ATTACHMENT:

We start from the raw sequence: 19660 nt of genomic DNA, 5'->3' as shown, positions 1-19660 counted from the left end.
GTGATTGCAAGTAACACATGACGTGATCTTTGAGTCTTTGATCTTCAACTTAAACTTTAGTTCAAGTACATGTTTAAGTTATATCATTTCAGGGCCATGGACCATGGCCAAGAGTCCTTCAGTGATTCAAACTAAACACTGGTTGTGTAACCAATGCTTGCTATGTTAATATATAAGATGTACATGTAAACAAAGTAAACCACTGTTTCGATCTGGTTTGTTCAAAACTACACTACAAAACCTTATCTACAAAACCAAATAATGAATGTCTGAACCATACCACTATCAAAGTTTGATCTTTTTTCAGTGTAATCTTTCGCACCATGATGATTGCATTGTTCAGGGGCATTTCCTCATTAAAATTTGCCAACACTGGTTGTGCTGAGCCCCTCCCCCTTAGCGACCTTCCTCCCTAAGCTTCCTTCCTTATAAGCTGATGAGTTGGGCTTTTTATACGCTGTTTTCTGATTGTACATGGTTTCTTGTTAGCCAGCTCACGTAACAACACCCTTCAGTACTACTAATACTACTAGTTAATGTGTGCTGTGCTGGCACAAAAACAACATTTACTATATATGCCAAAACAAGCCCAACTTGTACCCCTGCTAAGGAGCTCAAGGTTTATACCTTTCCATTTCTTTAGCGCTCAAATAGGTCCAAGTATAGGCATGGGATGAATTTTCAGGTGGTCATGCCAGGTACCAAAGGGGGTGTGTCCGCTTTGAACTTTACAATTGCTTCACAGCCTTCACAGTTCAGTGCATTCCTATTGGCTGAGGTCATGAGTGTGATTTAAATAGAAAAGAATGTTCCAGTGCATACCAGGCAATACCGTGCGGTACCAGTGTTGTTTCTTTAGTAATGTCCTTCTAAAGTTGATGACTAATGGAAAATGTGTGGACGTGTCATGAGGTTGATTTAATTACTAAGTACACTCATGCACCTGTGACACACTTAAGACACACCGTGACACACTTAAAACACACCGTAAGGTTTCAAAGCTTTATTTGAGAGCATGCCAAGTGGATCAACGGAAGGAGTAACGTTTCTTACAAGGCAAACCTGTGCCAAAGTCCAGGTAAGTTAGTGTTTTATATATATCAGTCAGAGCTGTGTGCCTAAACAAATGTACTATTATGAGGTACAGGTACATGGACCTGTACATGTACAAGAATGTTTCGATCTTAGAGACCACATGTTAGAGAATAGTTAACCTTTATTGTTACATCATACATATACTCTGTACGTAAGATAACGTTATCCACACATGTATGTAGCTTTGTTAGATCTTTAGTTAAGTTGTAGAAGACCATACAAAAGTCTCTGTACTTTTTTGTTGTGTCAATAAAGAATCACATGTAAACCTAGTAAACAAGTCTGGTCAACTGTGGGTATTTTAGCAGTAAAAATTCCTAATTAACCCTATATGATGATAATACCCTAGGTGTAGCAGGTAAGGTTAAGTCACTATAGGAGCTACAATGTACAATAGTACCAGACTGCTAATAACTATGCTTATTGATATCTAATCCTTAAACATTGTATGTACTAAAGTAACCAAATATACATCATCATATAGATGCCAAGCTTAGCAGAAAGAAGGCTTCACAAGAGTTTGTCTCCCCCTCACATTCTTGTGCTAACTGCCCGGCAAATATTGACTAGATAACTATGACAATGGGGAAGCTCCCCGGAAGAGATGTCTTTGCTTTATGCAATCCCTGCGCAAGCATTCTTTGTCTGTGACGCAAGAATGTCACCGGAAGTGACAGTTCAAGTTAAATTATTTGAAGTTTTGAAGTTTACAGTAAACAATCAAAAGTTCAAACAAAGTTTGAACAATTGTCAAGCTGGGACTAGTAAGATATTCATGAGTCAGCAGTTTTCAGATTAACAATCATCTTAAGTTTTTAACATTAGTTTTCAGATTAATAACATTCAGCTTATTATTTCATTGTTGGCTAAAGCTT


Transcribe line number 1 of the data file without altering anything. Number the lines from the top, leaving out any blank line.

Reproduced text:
We start from the raw sequence: 19660 nt of genomic DNA, 5'->3' as shown, positions 1-19660 counted from the left end.